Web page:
The environmental impact of the chemical industry has recently received attention across multiple fronts, for example the impact of solvent use on sustainability. Nowadays, industries and institutions must endeavour to ensure that any process is not just cost-effective and efficient, but also environmentally friendly. The examples discussed here illustrate just three cases where metathesis catalysts have been applied in academic research – but industrial applications are also viable. The challenge then lies in creating and optimising a plant-scale level of production in the most productive and sustainable manner.
New catalyst applications are continuously being uncovered by researchers. One example, recently published in Polymer Chemistry, applied Umicore catalysts to facilitate and simplify the previously difficult process of recycling natural rubber, all made possible through the process of metathesis.6 This is a single example of the role that metathesis catalysts can play in driving future research and industrial innovations.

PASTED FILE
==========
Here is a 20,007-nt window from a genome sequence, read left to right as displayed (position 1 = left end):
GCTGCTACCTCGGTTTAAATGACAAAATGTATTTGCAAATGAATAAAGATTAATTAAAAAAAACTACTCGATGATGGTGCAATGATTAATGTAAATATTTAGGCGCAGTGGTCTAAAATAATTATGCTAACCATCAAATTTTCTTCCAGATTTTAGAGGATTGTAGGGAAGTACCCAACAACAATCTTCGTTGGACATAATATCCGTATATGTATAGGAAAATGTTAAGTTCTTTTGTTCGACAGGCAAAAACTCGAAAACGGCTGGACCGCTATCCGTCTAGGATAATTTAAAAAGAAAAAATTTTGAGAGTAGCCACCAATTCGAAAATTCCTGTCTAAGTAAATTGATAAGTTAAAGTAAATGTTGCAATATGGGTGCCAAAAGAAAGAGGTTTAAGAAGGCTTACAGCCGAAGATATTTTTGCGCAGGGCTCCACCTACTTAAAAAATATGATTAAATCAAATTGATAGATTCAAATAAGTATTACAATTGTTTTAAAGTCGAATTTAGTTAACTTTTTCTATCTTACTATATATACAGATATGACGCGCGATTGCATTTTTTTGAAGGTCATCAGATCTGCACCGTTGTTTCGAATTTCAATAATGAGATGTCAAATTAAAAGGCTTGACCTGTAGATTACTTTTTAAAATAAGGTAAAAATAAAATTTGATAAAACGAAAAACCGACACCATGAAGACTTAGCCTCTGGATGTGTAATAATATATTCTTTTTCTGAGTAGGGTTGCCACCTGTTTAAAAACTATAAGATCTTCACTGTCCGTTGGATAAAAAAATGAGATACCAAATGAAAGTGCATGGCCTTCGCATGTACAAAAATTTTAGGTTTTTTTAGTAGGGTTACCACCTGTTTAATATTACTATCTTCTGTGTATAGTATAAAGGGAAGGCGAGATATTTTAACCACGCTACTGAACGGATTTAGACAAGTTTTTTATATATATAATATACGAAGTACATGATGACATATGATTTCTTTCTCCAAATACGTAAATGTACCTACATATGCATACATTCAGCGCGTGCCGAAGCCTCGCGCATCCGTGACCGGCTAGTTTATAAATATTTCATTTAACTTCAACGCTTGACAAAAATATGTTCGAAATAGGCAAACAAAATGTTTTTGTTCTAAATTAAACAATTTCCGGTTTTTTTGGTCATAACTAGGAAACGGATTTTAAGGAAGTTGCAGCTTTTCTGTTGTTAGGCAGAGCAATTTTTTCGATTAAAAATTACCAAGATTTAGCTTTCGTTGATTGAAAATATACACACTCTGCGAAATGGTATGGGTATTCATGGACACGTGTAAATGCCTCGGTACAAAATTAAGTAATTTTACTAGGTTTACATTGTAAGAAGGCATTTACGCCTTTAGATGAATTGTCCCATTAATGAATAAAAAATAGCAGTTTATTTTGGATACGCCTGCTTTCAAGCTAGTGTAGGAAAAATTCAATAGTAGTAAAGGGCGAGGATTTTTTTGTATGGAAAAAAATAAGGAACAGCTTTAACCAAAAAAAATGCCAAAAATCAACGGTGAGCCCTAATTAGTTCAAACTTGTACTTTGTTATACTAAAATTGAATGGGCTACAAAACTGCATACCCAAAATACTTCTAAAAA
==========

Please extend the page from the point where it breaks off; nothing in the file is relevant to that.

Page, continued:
Sustainability and green chemical practices are the pillars that build a brighter tomorrow. At Umicore, these pillars form an integral component of working with commercial and academic collaborators to create a more sustainable world. With a world that is increasingly reliant on the production of chemical materials, any process developer must continuously ask the question: How can we reduce the amount of waste or optimise conditions necessary to conduct our reaction? The answer lies in working collaboratively with the scientists who can provide the expertise in overcoming or avoiding reaction bottlenecks and making any chemical reaction sustainable, be it optimising catalyst loadings to reduce potential waste metals, or investigating potential alternative reaction routes that could be achieved using catalysts such as the Umicore–Grubbs portfolio. Through supplying quality catalysts at the quantity needed for industrial applications, the possibilities are, once again, endless.